Posts Tagged ‘Raila Odinga’

It’s 8 O’clock on Monday morning when I start putting this piece together. A little happier than I have been about Mondays in the recent past – happy because today there will be no street protests in my city, Kisumu.

Mondays have been marked with street protests called by Kenya’s opposition coalition CORD over electoral reforms ahead of the 2017 presidential elections. Though the protests were meant to be peaceful, they have resulted in the death of five people, several injuries caused by bullet wounds, loss of billions of shillings due to closed businesses during the protests and destruction of property.

It does not end there.

The street protests being championed by the opposition coalition have renewed the deep rooted ethnic animosity between some of Kenya’s largest tribes. In the run up to the stolen 2007 presidential election, political animosity pitted the Kikuyu (who mainly supported President Kibaki’s PNU at that time) against the Luo and Kalenjin (who supported ODM leader Raila Odinga). Today the Kikuyu and Kalenjin are together in the ruling Jubilee Coalition while the Luo and several other tribes make up the CORD coalition under the leadership of Mr. Odinga.

The rivalry between the Luo and Kikuyu is something that has been exploited by politicians for their own political gain and it dates back to the immediate post-election period when Kenya’s founding President Jommo Kenyatta (father to Kenya’s current President) allegedly betrayed a pre-independence MoU with Jaramogi Oginga Odinga (father to CORD’s Mr. Odinga). The rivalry would become amplified when Kenyatta fired Jaramogi as his Vice President in 1966.

This political rivalry was revived in 2005 after a short stint in which the two communities were in power together and successfully defeated former President Daniel arap Moi’s KANU candidate (Uhuru Kenyatta). The relationship between the Luo and Kikuyu would take a nose dive over another alleged betrayal of an pre-election MoU between former President Kibaki and Mr. Odinga.

The political campaigns in the run-up to the 2007 elections would ignite the ethnic mistrust between three communities; the Luo and Kalenjin on one side and the Kikuyu on the other side. The Luo and Kalenjin would accuse the Kikuyu of being responsible for all their economic problems.

When the election results were disputed, the ODM Party would immediately call for mass protests that quickly degenerated into full-blown ethnic conflicts that led to the death of more than 1,300 people and the displacement of about another half a million people.

Before it got that bad, there were the reckless political statements that incited communities against each other. There was the planning. The mass action called by the opposition (whose victory was stolen) provided a conducive environment to execute.

After a supposed resolution of the conflict following international interventions under the leadership of Dr. Koffi Anan, cases against those thought to be most culpable began at the ICC. One by one the cases were dismissed until no one is currently facing charges.

This has been interpreted back in Kenya as :”people can get away with these crimes.”

Fast forward to today, the war drums similar to those that were beating in 2007 have started beating again. Last night I watched two videos that were sent to me via social media. In one of the videos a Kikuyu politician  is heard proposing the shooting dead of opposition leader Raila Odinga and adding that, “the Luo will throw stones for a week and then move on.”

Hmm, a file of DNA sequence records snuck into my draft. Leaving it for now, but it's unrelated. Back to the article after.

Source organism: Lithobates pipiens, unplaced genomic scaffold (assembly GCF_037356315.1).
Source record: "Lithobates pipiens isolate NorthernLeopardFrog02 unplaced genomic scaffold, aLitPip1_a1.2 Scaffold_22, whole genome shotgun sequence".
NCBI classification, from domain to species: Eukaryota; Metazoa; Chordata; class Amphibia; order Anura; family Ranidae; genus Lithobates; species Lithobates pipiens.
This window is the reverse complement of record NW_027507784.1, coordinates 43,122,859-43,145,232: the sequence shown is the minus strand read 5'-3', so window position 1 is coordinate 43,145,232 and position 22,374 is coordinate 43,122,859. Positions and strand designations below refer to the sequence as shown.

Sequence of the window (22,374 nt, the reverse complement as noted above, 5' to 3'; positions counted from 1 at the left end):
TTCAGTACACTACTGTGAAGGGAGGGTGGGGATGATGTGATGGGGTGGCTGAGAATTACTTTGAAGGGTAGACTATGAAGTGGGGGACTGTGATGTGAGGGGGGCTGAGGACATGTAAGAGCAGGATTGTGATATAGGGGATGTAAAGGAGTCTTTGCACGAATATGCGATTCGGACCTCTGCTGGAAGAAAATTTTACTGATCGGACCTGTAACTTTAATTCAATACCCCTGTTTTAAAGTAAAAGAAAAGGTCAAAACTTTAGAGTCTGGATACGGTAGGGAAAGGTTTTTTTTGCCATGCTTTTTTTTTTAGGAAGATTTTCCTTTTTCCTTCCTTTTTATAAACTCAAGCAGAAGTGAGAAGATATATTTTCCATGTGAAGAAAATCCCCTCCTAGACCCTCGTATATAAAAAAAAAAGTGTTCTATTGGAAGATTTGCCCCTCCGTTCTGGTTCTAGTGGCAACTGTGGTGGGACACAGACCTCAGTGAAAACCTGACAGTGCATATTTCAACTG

That statement has sparked angry responses, most coming from the Luo community who are also demanding action against the said politician. One of the reactions I read goes:

” I put it to you MK and those who share your caustic tongue that if Raila is ASSASSINATED, Luos will not DEMONSTRATE. They will FIGHT! An all out war of HONOUR!”

Another politician at the same function called for the mass circumcision of Luos (Luos are one of the few African communities that do not circumcise their men). What should worry anybody about that statement is the fact that forced circumcision was one of the ways in which Luos who were living in predominantly Kikuyu regions were tortured during the 2007/2008 post election violence.

My examples might have revolved around statements from Kikuyu politicians because that is what triggered this post but for the sake of being fair it is worth noting that even the tribes on the opposing camps have made extremely dangerous statements as well.

One comment on Twitter aptly describes my feeling about this whole conversation though:

You see, politicians can only get away with this because their supporters allow them to. They cheer them on because deep down that is what our society is.

These statements are coming as the CORD coalition intensifies it’s push for electoral reforms through mass protests and just months to the 2017 general elections. Kenya is at cross-roads and even though the situation is calm today, the volatility can be felt in the air.

After 2007/8 we said “never again” but it looks like we forgot too fast. Maybe because we never really saw someone pay dearly for their actions – on that we blame the ICC.

This post was written for http://www.africablogging.org – a network of African Politics bloggers.

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Uganda decides

Presidential Candidates hols hands before the beginning of a live Presidential Debate held at Kampala’s Serena Hotel on Saturday. PHOTO: monitor.co.ug

In under a week from today (Monday) Uganda goes to the polls to decide whether incumbent president Yoweri Kagutta Museveni who has been in power for over three decades will continue ruling the “pearl of Africa” for another five years or that he will hand over power in a new dawn that will see the country’s leadership shift to the opposition.

No doubt that this is a defining moment for Uganda whichever way ‘the dice rolls.’